ABSTRACT OF THESIS:
"A CLASSIC WESTERN QUARREL:" A HISTORY OF THE ROAD CONTROVERSY AT COLORADO NATIONAL MONUMENT
Between 1981 and 1986, Park Service officials at Colorado National Monument, Mesa County officials, and Glade Park property owner John R. Wilkenson were embroiled in a legal dispute over the use of the park's scenic road, Rim Rock Drive. Presiding Judge Richard Matsch's 1986 decision in favor of the county and Wilkenson was based on pertinent laws as well as the unique history of the park's creation and development. In an effort to explain the outcome of the 1986 lawsuit, this study traces the evolution of the conflict that developed between the communities of the Grand Valley and the National Park Service from 1911 to 1986.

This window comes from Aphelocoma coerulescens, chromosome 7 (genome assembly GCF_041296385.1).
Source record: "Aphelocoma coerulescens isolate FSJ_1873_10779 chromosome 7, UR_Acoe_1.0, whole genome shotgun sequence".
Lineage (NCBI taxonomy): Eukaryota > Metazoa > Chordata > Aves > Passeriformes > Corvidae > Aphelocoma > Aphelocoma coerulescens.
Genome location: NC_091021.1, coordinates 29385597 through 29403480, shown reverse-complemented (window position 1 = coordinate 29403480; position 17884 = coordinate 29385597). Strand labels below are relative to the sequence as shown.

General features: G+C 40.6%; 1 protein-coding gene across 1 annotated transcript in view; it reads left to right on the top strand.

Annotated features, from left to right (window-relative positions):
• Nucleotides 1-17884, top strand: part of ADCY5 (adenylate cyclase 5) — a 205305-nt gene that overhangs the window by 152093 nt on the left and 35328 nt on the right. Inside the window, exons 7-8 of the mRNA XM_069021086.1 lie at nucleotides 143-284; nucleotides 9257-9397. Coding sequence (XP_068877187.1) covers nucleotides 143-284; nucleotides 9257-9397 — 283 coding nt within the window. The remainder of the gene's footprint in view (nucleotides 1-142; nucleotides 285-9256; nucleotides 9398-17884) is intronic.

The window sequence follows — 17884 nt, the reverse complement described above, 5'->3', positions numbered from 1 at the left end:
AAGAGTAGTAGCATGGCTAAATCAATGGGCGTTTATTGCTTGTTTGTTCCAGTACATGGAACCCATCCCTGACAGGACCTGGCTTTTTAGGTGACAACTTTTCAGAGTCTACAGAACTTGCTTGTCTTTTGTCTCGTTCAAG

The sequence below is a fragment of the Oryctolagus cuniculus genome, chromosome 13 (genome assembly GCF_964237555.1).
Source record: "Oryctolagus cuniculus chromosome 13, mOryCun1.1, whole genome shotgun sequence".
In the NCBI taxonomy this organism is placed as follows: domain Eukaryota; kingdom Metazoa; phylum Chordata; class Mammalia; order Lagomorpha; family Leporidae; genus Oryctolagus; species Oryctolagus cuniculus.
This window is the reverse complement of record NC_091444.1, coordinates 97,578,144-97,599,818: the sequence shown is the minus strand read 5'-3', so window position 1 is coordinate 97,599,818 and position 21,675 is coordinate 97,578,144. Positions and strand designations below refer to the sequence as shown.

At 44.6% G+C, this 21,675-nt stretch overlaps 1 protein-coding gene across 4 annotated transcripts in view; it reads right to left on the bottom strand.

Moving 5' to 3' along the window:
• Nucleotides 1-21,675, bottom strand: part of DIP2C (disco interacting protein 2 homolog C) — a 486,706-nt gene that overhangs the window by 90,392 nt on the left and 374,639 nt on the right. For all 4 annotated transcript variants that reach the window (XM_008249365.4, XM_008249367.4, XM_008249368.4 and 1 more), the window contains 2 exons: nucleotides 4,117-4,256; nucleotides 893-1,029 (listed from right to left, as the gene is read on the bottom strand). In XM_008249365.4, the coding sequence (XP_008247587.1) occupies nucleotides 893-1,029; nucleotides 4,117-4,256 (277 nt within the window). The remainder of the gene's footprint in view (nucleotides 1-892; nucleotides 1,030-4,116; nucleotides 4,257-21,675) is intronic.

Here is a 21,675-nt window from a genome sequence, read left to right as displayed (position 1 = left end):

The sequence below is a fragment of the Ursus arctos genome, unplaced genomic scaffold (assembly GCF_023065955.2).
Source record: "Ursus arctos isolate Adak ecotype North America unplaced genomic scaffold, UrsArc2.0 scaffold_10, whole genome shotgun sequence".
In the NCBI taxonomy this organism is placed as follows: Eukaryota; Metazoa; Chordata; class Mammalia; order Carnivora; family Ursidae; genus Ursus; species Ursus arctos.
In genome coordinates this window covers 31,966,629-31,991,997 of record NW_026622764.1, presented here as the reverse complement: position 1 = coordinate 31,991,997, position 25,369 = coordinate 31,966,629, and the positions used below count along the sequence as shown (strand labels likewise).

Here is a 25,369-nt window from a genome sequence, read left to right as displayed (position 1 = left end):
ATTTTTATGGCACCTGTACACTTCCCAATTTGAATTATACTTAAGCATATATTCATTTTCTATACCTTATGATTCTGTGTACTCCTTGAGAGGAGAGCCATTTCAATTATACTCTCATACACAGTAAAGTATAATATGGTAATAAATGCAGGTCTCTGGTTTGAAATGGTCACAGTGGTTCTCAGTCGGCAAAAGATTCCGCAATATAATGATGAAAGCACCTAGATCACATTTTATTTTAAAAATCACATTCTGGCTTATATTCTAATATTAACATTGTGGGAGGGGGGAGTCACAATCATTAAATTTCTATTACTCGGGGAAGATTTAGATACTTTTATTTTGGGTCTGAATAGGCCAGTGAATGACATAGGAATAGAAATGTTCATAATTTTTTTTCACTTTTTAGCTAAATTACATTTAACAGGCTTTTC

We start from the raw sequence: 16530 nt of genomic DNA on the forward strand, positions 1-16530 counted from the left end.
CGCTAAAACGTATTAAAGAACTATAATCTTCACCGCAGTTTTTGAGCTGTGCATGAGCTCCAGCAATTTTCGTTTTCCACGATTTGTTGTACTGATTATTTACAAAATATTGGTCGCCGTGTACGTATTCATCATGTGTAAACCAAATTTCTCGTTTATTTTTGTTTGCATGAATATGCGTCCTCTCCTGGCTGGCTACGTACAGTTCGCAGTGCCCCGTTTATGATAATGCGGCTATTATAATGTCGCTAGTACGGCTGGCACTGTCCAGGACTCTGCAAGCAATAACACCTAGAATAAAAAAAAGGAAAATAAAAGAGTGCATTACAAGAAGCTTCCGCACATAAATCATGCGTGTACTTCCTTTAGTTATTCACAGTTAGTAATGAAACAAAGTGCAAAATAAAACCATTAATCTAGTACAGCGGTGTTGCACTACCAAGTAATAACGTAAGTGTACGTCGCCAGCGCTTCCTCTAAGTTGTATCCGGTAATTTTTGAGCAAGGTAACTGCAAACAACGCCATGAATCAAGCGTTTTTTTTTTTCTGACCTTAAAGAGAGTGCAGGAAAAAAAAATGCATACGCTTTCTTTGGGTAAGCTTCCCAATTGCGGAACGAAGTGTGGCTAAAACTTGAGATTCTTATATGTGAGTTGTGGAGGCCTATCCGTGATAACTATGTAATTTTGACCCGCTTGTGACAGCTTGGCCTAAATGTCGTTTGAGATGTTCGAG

The conflict was the result of a variety of factors: 1) local residents' involvement in the park's creation and management led to a proprietary attitude toward the park that conflicted with the Park Service once that agency was established; 2) shifts in Park Service administration and inconsistent Park Service policies allowed local residents to develop unrealistic expectations of the park's role and how they could use the area; 3) mutual community and Park Service interests in road building through the park led to an inevitable conflict over road use; 4) the local attitude toward land use and resistance to the federal government in general contrasted with National Park Service ideology.
This study attempts to accomplish several things. In a local context, it provides a history of Colorado National Monument and the community's involvement in that park's development. In the context of the National Park Service, this study reveals the extent to which local needs influenced park administration and ultimately, the park itself.
Last Updated: 09-Feb-2005